Environmental cover-up

Environmental cover-up

Thailand is in crisis. This crisis does not come from controversies over charter amendment, reconciliation bill, populist policies, or conflicts between the red- and yellow-shirt camps.

The real crisis our country is facing is something that is less complicated than political division, and also easier to tackle if the government has a strong political will and the general public is aware of its devastating impacts.

I'm talking about the environmental crisis. This issue has always been overshadowed by political and economic matters, especially over the past decade when the coup, colour-coded politics, and populist policies dominated the public and government's attention.

Political parties spent most of the time inventing rhetoric and sarcastic remarks to discredit their rivals rather than looking into the real problems of the country.

Middle-class people, the most powerful pressure group, are also preoccupied with their cause which is to condemn anything that will affect their own comfort. They were more willing to join the protest against the banning of the Nua Mek 2 soap opera than pressure the government to clean up lead-contaminated Klity Creek in Kanchanaburi or mercury-tainted canals in Prachin Buri. Although many people have recently raised concerns about the air pollution problem in the city, that was not because they suddenly become aware of its severity, but because they just wanted to criticise the Pheu Thai government's first car-buyers scheme, which will add more than 1 million cars to the streets.

With the extent of public ignorance of the environmental crisis, it is not surprising that when the Pollution Control Department (PCD) released its 2012 pollution report last week, the report was ignored, even though it presents many shocking facts. The report, conducted by the PCD's scientists, found Thailand's pollution is worsening in all aspects.

The quality of water is deteriorating, the amount of accumulated garbage increasing and air pollution worsening.

The number of places where the quality of seawater was excellent fell by almost half, from 36% in 2011 to 15% last year. There is nowhere in the country where the quality of seawater remains "good".

Eighty percent of rivers were of moderate quality, compared to 85% in 2011.

The average level of particles in the air increased to 42 microgrammes per cubic metre, compared with 39 microgrammes per cubic metre in 2011.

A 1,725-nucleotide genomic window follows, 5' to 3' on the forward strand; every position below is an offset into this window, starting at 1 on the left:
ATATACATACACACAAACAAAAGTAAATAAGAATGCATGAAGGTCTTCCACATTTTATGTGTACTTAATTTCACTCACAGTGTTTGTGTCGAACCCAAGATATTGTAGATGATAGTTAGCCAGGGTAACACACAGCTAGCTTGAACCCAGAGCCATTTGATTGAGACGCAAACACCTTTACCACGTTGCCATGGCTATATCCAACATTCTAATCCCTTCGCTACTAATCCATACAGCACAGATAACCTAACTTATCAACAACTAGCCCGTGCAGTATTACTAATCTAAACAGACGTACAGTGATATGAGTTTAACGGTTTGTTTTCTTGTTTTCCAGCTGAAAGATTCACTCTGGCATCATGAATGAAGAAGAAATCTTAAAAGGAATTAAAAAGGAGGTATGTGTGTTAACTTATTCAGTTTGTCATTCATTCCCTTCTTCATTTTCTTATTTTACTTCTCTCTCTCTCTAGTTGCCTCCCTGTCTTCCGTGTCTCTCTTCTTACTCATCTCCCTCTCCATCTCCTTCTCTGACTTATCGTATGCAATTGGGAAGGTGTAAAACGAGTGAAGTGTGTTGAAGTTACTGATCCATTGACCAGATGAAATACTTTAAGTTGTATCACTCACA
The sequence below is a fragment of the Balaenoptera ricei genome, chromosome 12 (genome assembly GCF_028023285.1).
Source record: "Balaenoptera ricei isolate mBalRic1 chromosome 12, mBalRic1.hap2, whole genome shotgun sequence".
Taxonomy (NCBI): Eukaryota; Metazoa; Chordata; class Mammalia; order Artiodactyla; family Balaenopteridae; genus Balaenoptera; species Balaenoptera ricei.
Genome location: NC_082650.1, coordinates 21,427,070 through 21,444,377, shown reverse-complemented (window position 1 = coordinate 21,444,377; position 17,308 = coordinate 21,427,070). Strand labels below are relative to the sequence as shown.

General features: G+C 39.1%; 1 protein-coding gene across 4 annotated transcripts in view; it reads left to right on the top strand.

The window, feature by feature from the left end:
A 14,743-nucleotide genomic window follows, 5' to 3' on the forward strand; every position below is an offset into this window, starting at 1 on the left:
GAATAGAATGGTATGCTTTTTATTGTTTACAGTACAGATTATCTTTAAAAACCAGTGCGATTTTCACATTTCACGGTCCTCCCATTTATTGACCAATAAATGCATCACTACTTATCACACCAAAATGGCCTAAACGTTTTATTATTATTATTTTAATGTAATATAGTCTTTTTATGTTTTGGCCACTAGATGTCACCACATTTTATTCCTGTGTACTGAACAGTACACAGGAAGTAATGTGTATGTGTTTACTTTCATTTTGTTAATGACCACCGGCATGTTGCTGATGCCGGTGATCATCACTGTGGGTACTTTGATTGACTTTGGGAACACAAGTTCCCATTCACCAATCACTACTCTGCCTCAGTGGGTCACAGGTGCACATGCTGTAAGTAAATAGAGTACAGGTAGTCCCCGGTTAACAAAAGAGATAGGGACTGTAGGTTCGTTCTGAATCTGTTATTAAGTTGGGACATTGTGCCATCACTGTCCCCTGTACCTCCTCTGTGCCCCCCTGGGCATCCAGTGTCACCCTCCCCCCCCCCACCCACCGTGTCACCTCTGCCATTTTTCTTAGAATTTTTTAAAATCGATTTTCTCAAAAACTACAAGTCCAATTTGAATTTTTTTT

The amount of rubbish and waste collected around the country was about 16 million tonnes or 43,000 tonnes a day. Only 36% was properly managed and 10 million tonnes were left as accumulated garbage. These figures clearly tell us that an environmental crisis is already here and it will affect us all if nothing is done to stop it.

In recent times we have also read news reports about residents being affected by air pollution from rock mines and power plants, illegal dumping of hazardous waste, contaminated water resources, and so on.

Like governments before it, the Yingluck Shinawatra administration has ignored environmental problems because they think only about how to maintain their power and popularity and pleasing foreign investors for fear they would move their production bases to other countries.

Since taking office in August 2011, Prime Minister Yingluck has been too busy with overseas trips and publicity stunts to chair the National Environment Board (NEB) and the National Health Commission (NHC). The NEB and NHC, which make decisions on important environmental and health policies, are normally chaired by the prime minister. However, she refused to do the job and assigned her deputies to chair the bodies instead. It's true that the prime minister doesn't have to chair every board and committee and it's reasonable to assign her deputies familiar with the matter to take charge.

However, by chairing the NEB and NHC, Ms Yingluck would send a signal to the public and state agencies that the government takes the environmental issue seriously. Over the past 18 months, the government has talked superficially about environmental issues, usually only when a major mishap occurred.

For example, they talked about reforestation when there was a major flood and expressed concerns about toxic chemical accidents following a blast at a Map Ta Phut factory last year.

Although the Pheu Thai government has claimed success in implementing its election promises, it has failed to perform a very basic duty, which is to protect the environment and strictly enforce environmental laws.


Kultida Samabuddhi is Deputy News Editor, Bangkok Post.

Kultida Samabuddhi

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